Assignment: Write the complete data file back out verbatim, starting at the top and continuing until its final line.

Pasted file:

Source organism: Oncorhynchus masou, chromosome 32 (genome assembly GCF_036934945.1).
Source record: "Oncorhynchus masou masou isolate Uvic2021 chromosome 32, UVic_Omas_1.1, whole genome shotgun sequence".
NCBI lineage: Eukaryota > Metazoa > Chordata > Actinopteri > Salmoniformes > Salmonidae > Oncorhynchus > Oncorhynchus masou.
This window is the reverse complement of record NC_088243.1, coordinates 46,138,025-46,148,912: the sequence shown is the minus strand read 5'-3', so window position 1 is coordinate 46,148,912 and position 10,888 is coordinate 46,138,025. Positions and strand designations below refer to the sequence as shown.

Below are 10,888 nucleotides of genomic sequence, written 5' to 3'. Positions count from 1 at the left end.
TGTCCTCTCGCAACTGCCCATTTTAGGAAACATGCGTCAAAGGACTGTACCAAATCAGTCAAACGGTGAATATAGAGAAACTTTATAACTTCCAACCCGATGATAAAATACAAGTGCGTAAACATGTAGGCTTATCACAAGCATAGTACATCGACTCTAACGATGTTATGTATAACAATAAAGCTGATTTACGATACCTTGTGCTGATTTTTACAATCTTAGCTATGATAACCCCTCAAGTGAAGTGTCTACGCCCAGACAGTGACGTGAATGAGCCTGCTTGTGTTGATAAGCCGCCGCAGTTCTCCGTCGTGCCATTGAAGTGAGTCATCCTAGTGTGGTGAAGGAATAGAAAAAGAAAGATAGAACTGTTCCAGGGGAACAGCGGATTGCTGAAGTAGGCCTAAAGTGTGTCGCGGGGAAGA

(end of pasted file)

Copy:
Source organism: Oncorhynchus masou, chromosome 32 (genome assembly GCF_036934945.1).
Source record: "Oncorhynchus masou masou isolate Uvic2021 chromosome 32, UVic_Omas_1.1, whole genome shotgun sequence".
NCBI lineage: Eukaryota > Metazoa > Chordata > Actinopteri > Salmoniformes > Salmonidae > Oncorhynchus > Oncorhynchus masou.
This window is the reverse complement of record NC_088243.1, coordinates 46,138,025-46,148,912: the sequence shown is the minus strand read 5'-3', so window position 1 is coordinate 46,148,912 and position 10,888 is coordinate 46,138,025. Positions and strand designations below refer to the sequence as shown.

Below are 10,888 nucleotides of genomic sequence, written 5' to 3'. Positions count from 1 at the left end.
TGTCCTCTCGCAACTGCCCATTTTAGGAAACATGCGTCAAAGGACTGTACCAAATCAGTCAAACGGTGAATATAGAGAAACTTTATAACTTCCAACCCGATGATAAAATACAAGTGCGTAAACATGTAGGCTTATCACAAGCATAGTACATCGACTCTAACGATGTTATGTATAACAATAAAGCTGATTTACGATACCTTGTGCTGATTTTTACAATCTTAGCTATGATAACCCCTCAAGTGAAGTGTCTACGCCCAGACAGTGACGTGAATGAGCCTGCTTGTGTTGATAAGCCGCCGCAGTTCTCCGTCGTGCCATTGAAGTGAGTCATCCTAGTGTGGTGAAGGAATAGAAAAAGAAAGATAGAACTGTTCCAGGGGAACAGCGGATTGCTGAAGTAGGCCTAAAGTGTGTCGCGGGGAAGA